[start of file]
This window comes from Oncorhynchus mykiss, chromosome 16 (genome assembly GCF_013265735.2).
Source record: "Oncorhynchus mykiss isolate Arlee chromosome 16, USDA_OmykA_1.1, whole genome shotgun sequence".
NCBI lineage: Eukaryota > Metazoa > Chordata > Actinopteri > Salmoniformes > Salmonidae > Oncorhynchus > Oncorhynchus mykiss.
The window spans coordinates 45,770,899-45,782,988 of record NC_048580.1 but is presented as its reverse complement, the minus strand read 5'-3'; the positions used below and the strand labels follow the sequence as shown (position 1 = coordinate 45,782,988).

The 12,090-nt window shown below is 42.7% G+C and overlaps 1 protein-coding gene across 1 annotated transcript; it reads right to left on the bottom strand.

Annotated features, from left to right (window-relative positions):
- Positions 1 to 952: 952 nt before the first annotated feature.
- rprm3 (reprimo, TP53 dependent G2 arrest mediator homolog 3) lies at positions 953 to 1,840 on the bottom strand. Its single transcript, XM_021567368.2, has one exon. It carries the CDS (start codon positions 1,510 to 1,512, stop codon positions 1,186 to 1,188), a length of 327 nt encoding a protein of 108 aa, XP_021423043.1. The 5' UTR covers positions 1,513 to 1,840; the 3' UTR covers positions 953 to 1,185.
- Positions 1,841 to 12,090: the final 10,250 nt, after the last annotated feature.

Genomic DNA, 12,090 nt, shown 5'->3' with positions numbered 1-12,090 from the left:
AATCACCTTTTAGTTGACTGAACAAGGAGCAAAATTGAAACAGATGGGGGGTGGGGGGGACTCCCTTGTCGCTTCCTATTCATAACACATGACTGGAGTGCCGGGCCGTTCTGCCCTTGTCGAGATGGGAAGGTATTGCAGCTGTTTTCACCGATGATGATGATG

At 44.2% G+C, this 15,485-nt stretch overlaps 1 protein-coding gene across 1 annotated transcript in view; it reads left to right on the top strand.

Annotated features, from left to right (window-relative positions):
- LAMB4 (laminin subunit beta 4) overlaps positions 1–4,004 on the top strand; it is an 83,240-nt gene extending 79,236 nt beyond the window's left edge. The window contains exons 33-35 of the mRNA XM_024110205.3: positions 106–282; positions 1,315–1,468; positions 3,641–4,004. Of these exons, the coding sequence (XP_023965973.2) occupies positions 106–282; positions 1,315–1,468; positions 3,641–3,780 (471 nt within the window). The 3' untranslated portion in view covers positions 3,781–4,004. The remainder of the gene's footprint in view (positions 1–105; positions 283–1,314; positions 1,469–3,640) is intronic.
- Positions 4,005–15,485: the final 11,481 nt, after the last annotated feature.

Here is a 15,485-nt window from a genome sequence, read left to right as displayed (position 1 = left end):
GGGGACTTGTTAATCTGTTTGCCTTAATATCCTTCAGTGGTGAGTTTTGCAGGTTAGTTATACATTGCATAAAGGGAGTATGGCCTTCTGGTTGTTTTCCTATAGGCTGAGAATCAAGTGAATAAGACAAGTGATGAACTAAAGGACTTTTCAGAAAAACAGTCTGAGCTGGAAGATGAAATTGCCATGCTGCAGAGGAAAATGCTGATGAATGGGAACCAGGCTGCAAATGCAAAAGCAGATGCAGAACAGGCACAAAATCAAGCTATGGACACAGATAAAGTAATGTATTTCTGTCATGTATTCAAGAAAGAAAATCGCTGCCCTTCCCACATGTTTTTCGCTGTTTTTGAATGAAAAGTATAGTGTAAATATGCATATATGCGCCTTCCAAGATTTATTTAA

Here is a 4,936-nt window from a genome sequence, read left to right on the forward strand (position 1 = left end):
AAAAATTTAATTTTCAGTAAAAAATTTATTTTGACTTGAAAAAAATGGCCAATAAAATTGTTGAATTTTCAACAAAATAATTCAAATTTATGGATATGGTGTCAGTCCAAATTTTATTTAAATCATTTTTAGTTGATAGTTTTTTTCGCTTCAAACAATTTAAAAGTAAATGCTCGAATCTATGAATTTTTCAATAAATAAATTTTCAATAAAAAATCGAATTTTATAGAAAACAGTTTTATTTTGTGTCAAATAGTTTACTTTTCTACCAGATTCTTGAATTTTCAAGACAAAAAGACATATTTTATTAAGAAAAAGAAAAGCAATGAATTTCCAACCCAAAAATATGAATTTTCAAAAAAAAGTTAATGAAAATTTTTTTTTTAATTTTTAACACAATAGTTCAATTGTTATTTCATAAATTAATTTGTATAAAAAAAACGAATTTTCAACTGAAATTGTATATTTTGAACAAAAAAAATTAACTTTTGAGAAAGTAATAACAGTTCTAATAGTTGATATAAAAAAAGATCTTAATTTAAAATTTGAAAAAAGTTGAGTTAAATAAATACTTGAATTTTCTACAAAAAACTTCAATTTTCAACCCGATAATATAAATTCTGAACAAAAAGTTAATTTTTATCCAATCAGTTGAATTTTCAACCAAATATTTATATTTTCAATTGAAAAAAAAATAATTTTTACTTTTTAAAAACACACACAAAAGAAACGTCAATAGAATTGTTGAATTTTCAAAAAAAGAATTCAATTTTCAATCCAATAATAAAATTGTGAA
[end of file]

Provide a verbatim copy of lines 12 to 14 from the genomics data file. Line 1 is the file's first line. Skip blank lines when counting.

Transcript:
At 44.2% G+C, this 15,485-nt stretch overlaps 1 protein-coding gene across 1 annotated transcript in view; it reads left to right on the top strand.

Annotated features, from left to right (window-relative positions):
- LAMB4 (laminin subunit beta 4) overlaps positions 1–4,004 on the top strand; it is an 83,240-nt gene extending 79,236 nt beyond the window's left edge. The window contains exons 33-35 of the mRNA XM_024110205.3: positions 106–282; positions 1,315–1,468; positions 3,641–4,004. Of these exons, the coding sequence (XP_023965973.2) occupies positions 106–282; positions 1,315–1,468; positions 3,641–3,780 (471 nt within the window). The 3' untranslated portion in view covers positions 3,781–4,004. The remainder of the gene's footprint in view (positions 1–105; positions 283–1,314; positions 1,469–3,640) is intronic.